Dr. Dzwonczyk Receives Certification in Hospice and Palliative Medicine.

It is with great pleasure that we announce that Philip J. Dzwonczyk, MD has been certified in Hospice and Palliative Medicine. Dr. Dzwonczyk joins more than nineteen hundred fellow physicians to have achieved such certification.

Hospice and palliative medicine is the medical discipline of the broad therapeutic model known as hospice and palliative care. The discipline and model of care are devoted to achieving the best possible quality of life for the patient and family throughout the course of a life-threatening illness through the relief of suffering and the control of symptoms. Hospice and palliative medicine helps the patient and family face the prospect of death assured that comfort will be a priority, values and decisions will be respected, spiritual and psychosocial needs will be addressed, practical support will be available and opportunities will exist for growth and development. Hospice in the United States is an organized program that provides palliative care for terminally ill patients and supportive services to patients, their families, and significant others.

Dr. Dzwonczyk is the medical director of the New York State Veterans Home in Oxford. He recently completed the Harvard Medical School Program in Palliative Care Education and Practice and has worked for many years as an internist and geriatrician practicing in central New York. Dr. Dzwonczyk received his undergraduate degree from the University of Scranton and his doctor of medicine degree from Jefferson Medical College. He trained in internal medicine and psychiatry at the Mary Imogene Bassett Hospital in Cooperstown. He is a diplomate of the American Board of Internal Medicine and holds specialty certificates in Internal Medicine and Geriatric Medicine. He has achieved Certified Medical Director status from the American Medical Directors Association and is a Fellow of both the American College of Physicians and the American Geriatrics Society. Dr. Dzwonczyk has directed the medical care of patients at the New York State Veterans Home since 1993 and has been active as a medical educator. He is a Clinical Associate Professor of Medicine at Upstate Medical University and is active as a member of the faculty of the Geriatric Medicine Clerkship of the Clinical Campus in Binghamton. In addition to his interest in palliative care, Dr. Dzwonczyk has an interest in the evaluation and management of cognitive and mood disorders of the elderly.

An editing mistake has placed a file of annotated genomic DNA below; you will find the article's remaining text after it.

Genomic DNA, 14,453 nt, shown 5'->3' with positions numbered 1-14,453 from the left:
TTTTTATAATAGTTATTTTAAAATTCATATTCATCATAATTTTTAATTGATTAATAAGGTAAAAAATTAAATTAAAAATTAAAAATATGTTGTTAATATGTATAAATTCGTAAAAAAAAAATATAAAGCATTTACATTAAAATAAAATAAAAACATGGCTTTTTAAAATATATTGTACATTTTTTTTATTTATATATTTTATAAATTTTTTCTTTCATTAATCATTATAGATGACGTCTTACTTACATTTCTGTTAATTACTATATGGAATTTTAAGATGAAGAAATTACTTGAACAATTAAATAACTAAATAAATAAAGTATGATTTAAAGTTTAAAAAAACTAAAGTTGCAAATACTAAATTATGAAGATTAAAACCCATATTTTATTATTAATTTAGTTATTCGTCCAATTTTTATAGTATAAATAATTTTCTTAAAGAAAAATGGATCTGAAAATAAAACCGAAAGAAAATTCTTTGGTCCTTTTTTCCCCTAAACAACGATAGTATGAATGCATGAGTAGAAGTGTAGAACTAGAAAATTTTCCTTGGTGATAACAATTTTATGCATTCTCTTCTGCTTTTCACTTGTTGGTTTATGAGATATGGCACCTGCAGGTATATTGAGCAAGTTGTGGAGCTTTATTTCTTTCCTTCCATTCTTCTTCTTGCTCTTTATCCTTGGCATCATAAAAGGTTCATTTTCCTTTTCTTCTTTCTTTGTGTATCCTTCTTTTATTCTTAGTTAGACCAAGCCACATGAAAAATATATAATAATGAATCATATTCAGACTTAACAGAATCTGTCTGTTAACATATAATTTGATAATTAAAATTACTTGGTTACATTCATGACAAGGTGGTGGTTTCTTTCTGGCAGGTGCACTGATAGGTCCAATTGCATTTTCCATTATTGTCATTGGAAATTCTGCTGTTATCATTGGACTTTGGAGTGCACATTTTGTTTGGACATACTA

The American Board of Hospice and Palliative Medicine was formed in 1995 to establish and measure the level of knowledge, attitudes and skills required for certification of physicians practicing hospice and palliative medicine. Eligibility requirements for certification are significant. In order to be eligible to sit for the certifying examination, applicants must have received prior major specialty certification, practiced at least two years following residency, worked as a member of an interdisciplinary team for at least two years and have directly participated in the active care of at least fifty terminally ill patients in the preceding three years. Alternatively, applicants must have completed specialty fellowship training in palliative medicine. The fellowship training program must be at least one year in length and must meet the established voluntary standards for such a program.

ABHPM conducts its Certification Examination in Hospice and Palliative Medicine annually at multiple sites through the United States. Currently, 1908 physicians have been certified by virtue of meeting certification requirements, including successful completion of this examination. A listing of currently certified physicians may be viewed on the Boards website at www.ABHPM.org.

Information on the American Board of Hospice and Palliative Medicine may be obtained from the website at www.ABHPM.org or by call (301) 439-8001.

Welcome to New York State Veterans' Home at Oxford